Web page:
Far-flung family makes little effort to stay in touch
DEAR ABBY: I am a 72-year-old divorcee. I live alone in a 55-and-older community where I have many friends and an active life.
My three adult children are ages 37 to 43. The eldest lives out of the country with my 12-year-old grandson. My other son and his wife live 2,000 miles away and have two young children, one of whom I saw once three years ago. My daughter lives with her husband an hour and a half away. I see them about twice a year.
My daughter will sometimes answer an email or text, sometimes not. My sons almost never contact me, not even on my birthday or Mother's Day. From what I understand, they have little communication with their father or each other, either.
Is this normal? It breaks my heart. This isn't how I raised them. I always encouraged them to maintain a relationship with their father and their grandmother. Is there anything I can do?
— SO SAD IN THE EAST
DEAR SO SAD: I'm sorry for your heartache, and there IS something you can do. Concentrate on your friends, people who are willing to return your emotional investment. You should also ignore Mother's Day, which is an emotionally loaded holiday that causes pain not only to mothers like you, but also to those who have recently lost their mothers. I think you have suffered enough, don't you?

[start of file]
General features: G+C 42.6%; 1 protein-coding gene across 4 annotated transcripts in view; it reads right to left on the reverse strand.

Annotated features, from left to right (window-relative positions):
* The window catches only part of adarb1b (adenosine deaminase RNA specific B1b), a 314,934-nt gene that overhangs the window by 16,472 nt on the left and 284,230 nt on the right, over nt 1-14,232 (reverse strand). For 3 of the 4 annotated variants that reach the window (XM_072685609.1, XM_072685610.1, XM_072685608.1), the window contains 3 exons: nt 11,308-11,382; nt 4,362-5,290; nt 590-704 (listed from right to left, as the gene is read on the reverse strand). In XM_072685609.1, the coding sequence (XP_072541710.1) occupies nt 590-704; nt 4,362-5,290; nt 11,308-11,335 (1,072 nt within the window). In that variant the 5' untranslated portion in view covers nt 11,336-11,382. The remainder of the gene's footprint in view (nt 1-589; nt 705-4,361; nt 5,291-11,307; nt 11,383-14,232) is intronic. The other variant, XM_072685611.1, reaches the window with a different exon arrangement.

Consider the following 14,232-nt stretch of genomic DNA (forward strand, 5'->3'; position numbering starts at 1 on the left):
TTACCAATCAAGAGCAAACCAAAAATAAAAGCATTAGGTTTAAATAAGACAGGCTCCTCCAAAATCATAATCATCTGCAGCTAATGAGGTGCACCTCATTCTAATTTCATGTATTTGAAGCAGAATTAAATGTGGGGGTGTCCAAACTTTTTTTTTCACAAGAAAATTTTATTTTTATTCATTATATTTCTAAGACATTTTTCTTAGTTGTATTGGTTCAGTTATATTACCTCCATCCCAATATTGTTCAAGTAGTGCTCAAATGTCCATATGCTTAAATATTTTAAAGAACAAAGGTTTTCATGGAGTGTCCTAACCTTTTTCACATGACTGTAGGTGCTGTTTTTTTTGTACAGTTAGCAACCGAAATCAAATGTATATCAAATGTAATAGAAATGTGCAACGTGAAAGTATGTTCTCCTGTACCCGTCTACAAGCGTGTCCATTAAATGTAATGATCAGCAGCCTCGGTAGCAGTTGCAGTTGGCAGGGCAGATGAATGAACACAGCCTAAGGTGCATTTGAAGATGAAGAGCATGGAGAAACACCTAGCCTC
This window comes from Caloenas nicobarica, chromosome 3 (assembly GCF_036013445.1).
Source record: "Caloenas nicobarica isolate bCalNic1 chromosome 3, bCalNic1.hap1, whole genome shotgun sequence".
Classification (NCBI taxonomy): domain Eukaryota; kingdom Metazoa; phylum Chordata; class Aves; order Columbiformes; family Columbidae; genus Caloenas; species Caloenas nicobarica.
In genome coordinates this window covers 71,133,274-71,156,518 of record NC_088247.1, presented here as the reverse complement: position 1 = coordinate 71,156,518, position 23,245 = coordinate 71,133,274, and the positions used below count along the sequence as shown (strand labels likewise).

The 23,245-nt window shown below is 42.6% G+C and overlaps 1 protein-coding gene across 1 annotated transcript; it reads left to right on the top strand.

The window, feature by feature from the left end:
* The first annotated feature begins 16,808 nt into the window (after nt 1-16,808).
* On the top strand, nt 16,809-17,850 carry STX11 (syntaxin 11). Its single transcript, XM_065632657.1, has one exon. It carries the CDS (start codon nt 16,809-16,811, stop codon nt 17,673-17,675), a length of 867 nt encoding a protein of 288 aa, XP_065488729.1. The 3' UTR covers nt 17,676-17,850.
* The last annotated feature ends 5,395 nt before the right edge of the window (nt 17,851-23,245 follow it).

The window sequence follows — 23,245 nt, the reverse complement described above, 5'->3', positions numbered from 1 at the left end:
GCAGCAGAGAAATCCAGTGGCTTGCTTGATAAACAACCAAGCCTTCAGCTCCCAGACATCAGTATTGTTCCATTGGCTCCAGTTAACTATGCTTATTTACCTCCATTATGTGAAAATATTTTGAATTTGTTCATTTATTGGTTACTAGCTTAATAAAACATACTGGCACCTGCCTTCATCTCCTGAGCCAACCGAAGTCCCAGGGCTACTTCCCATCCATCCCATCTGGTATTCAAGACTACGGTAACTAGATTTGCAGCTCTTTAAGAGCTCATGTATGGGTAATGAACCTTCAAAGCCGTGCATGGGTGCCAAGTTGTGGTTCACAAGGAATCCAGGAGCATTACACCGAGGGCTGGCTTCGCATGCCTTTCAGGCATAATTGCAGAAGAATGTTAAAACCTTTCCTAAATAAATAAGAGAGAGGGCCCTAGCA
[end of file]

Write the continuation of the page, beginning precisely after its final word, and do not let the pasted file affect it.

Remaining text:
DEAR ABBY: My mother-in-law, "Gladys," has never liked to shop from a gift list. She prefers to look on her own for a gift she thinks the person would like. My problem is, most of the things she buys are atrocious.
My husband and I are expecting our first child — her first grandchild — and although we sent her the link, she has already purchased items not on our registry. I am gracious, Abby. I thank her verbally and follow up with a note in the mail. However, we don't have enough room for all the items to use just when she visits, so I plan to quietly return or donate them.
When she's here and asks why we're not using her gifts, what do I say? I'd prefer not to lie and say something like "the dog chewed it up," nor do I want to be brutally honest and tell her I found the things she bought too ugly.
DEAR MOM-IN-WAITING: Find a wide, shallow box that will fit under a bed. Select some of the "atrocious" gifts and use them when Grandma Gladys comes to visit. If she asks why you're not using all of them, explain that because you already had some of the gifts she sent, you donated hers to a needy family who could enjoy them. (It's a diplomatic version of the truth.)
DEAR ABBY: I'm a single woman in my 30s, not a Mrs. and too young for Ma'am. Am I a Ms.? What do they all stand for?
— IN BETWEEN M'S
DEAR IN BETWEEN: You qualify for "Ms.," if you wish to use it. As you know, "Miss" is the term used to denote an unmarried woman. After consciousness was raised regarding equal rights for women, some began using "Ms." in the workplace when they preferred not to reveal their marital status. Traditionally, in the South, women over 21 are called "Ma'am" as a sign of respect. Farther north it's applied to mature women, although not all of them appreciate hearing it directed at them.
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